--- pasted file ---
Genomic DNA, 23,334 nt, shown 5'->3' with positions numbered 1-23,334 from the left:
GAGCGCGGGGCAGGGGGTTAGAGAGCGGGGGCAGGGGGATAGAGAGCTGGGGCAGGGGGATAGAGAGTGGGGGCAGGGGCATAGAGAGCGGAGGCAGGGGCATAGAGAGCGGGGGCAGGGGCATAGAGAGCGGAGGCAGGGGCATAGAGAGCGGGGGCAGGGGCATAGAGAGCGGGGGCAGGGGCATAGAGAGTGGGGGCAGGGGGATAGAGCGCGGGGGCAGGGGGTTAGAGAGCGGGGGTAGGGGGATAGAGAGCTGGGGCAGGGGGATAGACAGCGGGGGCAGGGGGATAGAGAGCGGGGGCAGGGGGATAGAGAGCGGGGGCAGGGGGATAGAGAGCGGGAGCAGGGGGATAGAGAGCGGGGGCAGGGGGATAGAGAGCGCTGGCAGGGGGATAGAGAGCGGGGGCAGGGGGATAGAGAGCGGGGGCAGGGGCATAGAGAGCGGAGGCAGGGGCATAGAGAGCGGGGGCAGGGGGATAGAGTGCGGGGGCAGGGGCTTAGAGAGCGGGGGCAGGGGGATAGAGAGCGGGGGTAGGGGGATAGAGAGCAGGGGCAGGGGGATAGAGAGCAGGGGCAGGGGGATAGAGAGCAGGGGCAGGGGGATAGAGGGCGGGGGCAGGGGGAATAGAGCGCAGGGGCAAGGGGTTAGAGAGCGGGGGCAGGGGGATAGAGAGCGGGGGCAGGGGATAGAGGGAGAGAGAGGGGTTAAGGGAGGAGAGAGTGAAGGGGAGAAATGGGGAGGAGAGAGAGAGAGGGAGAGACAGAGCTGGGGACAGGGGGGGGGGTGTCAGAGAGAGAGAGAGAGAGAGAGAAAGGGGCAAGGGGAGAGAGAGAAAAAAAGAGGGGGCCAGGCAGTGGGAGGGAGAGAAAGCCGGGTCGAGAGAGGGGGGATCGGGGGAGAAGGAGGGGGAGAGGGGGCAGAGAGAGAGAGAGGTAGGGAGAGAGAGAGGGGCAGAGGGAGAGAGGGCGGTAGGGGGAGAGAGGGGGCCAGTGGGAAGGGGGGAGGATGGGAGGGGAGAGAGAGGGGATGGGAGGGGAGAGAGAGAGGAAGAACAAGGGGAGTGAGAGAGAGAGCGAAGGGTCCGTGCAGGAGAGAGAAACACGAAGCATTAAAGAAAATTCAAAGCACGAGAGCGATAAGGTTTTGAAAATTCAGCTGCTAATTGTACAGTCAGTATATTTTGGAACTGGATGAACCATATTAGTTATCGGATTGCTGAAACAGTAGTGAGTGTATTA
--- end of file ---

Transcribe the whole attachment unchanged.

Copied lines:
Genomic DNA, 23,334 nt, shown 5'->3' with positions numbered 1-23,334 from the left:
GAGCGCGGGGCAGGGGGTTAGAGAGCGGGGGCAGGGGGATAGAGAGCTGGGGCAGGGGGATAGAGAGTGGGGGCAGGGGCATAGAGAGCGGAGGCAGGGGCATAGAGAGCGGGGGCAGGGGCATAGAGAGCGGAGGCAGGGGCATAGAGAGCGGGGGCAGGGGCATAGAGAGCGGGGGCAGGGGCATAGAGAGTGGGGGCAGGGGGATAGAGCGCGGGGGCAGGGGGTTAGAGAGCGGGGGTAGGGGGATAGAGAGCTGGGGCAGGGGGATAGACAGCGGGGGCAGGGGGATAGAGAGCGGGGGCAGGGGGATAGAGAGCGGGGGCAGGGGGATAGAGAGCGGGAGCAGGGGGATAGAGAGCGGGGGCAGGGGGATAGAGAGCGCTGGCAGGGGGATAGAGAGCGGGGGCAGGGGGATAGAGAGCGGGGGCAGGGGCATAGAGAGCGGAGGCAGGGGCATAGAGAGCGGGGGCAGGGGGATAGAGTGCGGGGGCAGGGGCTTAGAGAGCGGGGGCAGGGGGATAGAGAGCGGGGGTAGGGGGATAGAGAGCAGGGGCAGGGGGATAGAGAGCAGGGGCAGGGGGATAGAGAGCAGGGGCAGGGGGATAGAGGGCGGGGGCAGGGGGAATAGAGCGCAGGGGCAAGGGGTTAGAGAGCGGGGGCAGGGGGATAGAGAGCGGGGGCAGGGGATAGAGGGAGAGAGAGGGGTTAAGGGAGGAGAGAGTGAAGGGGAGAAATGGGGAGGAGAGAGAGAGAGGGAGAGACAGAGCTGGGGACAGGGGGGGGGGTGTCAGAGAGAGAGAGAGAGAGAGAGAAAGGGGCAAGGGGAGAGAGAGAAAAAAAGAGGGGGCCAGGCAGTGGGAGGGAGAGAAAGCCGGGTCGAGAGAGGGGGGATCGGGGGAGAAGGAGGGGGAGAGGGGGCAGAGAGAGAGAGAGGTAGGGAGAGAGAGAGGGGCAGAGGGAGAGAGGGCGGTAGGGGGAGAGAGGGGGCCAGTGGGAAGGGGGGAGGATGGGAGGGGAGAGAGAGGGGATGGGAGGGGAGAGAGAGAGGAAGAACAAGGGGAGTGAGAGAGAGAGCGAAGGGTCCGTGCAGGAGAGAGAAACACGAAGCATTAAAGAAAATTCAAAGCACGAGAGCGATAAGGTTTTGAAAATTCAGCTGCTAATTGTACAGTCAGTATATTTTGGAACTGGATGAACCATATTAGTTATCGGATTGCTGAAACAGTAGTGAGTGTATTA